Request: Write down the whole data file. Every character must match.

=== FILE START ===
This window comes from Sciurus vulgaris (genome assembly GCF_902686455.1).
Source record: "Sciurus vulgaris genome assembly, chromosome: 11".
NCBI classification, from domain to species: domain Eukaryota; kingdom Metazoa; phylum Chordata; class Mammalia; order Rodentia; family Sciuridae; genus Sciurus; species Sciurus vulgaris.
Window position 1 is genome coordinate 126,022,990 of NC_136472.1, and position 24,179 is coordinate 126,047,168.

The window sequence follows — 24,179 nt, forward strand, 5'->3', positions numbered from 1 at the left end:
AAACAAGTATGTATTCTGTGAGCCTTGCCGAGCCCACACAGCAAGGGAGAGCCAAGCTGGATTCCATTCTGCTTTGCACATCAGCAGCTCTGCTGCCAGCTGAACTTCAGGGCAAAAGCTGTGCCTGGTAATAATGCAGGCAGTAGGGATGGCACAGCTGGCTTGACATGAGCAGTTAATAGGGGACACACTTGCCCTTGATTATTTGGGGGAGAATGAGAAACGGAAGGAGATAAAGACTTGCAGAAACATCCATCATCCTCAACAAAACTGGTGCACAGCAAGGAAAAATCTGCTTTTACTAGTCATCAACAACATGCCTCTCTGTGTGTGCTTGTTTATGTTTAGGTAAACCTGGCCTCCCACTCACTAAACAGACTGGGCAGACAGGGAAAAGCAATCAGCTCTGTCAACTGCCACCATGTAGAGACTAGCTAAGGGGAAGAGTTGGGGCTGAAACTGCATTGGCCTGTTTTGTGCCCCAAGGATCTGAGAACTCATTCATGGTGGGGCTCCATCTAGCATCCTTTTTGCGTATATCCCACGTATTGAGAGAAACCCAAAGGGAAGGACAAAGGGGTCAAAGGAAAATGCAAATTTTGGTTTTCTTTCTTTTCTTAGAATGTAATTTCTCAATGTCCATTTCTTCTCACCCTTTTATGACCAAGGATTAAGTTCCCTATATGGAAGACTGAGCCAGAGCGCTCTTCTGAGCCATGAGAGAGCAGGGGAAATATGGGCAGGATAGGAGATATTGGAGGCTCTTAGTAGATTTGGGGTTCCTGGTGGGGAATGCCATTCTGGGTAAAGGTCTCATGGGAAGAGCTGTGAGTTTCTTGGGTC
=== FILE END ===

This window comes from Sciurus vulgaris (genome assembly GCF_902686455.1).
Source record: "Sciurus vulgaris genome assembly, chromosome: 11".
NCBI classification, from domain to species: domain Eukaryota; kingdom Metazoa; phylum Chordata; class Mammalia; order Rodentia; family Sciuridae; genus Sciurus; species Sciurus vulgaris.
Window position 1 is genome coordinate 126,022,990 of NC_136472.1, and position 24,179 is coordinate 126,047,168.

The window sequence follows — 24,179 nt, forward strand, 5'->3', positions numbered from 1 at the left end:
AAACAAGTATGTATTCTGTGAGCCTTGCCGAGCCCACACAGCAAGGGAGAGCCAAGCTGGATTCCATTCTGCTTTGCACATCAGCAGCTCTGCTGCCAGCTGAACTTCAGGGCAAAAGCTGTGCCTGGTAATAATGCAGGCAGTAGGGATGGCACAGCTGGCTTGACATGAGCAGTTAATAGGGGACACACTTGCCCTTGATTATTTGGGGGAGAATGAGAAACGGAAGGAGATAAAGACTTGCAGAAACATCCATCATCCTCAACAAAACTGGTGCACAGCAAGGAAAAATCTGCTTTTACTAGTCATCAACAACATGCCTCTCTGTGTGTGCTTGTTTATGTTTAGGTAAACCTGGCCTCCCACTCACTAAACAGACTGGGCAGACAGGGAAAAGCAATCAGCTCTGTCAACTGCCACCATGTAGAGACTAGCTAAGGGGAAGAGTTGGGGCTGAAACTGCATTGGCCTGTTTTGTGCCCCAAGGATCTGAGAACTCATTCATGGTGGGGCTCCATCTAGCATCCTTTTTGCGTATATCCCACGTATTGAGAGAAACCCAAAGGGAAGGACAAAGGGGTCAAAGGAAAATGCAAATTTTGGTTTTCTTTCTTTTCTTAGAATGTAATTTCTCAATGTCCATTTCTTCTCACCCTTTTATGACCAAGGATTAAGTTCCCTATATGGAAGACTGAGCCAGAGCGCTCTTCTGAGCCATGAGAGAGCAGGGGAAATATGGGCAGGATAGGAGATATTGGAGGCTCTTAGTAGATTTGGGGTTCCTGGTGGGGAATGCCATTCTGGGTAAAGGTCTCATGGGAAGAGCTGTGAGTTTCTTGGGTC